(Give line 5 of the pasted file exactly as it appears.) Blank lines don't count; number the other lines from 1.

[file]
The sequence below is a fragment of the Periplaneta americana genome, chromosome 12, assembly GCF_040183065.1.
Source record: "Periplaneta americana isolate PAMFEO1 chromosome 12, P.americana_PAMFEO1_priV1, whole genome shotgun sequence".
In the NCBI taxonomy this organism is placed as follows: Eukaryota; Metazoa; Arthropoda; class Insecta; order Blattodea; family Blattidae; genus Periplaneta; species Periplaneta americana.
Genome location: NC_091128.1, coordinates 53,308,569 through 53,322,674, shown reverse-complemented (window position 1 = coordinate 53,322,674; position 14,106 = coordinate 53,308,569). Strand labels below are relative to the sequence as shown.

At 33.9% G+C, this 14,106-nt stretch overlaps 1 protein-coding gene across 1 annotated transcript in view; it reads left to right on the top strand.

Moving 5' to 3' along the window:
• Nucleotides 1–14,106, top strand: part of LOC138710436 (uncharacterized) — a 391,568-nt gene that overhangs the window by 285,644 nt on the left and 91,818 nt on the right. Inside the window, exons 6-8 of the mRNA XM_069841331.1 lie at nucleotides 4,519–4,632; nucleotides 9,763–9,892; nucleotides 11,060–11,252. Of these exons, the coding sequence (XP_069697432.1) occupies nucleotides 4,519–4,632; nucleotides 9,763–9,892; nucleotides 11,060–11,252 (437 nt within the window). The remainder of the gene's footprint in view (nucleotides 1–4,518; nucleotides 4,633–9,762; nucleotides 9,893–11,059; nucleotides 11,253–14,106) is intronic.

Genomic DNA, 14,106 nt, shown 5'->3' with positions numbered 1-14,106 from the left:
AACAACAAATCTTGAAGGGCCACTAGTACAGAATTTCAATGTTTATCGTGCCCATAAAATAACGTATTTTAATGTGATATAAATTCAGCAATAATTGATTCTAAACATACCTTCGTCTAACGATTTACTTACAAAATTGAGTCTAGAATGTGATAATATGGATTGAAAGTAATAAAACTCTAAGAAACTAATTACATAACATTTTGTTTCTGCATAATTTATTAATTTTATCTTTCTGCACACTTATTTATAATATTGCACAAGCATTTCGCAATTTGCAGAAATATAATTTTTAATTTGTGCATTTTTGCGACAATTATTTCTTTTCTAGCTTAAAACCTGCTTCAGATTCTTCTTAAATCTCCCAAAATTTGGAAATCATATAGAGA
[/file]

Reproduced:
At 33.9% G+C, this 14,106-nt stretch overlaps 1 protein-coding gene across 1 annotated transcript in view; it reads left to right on the top strand.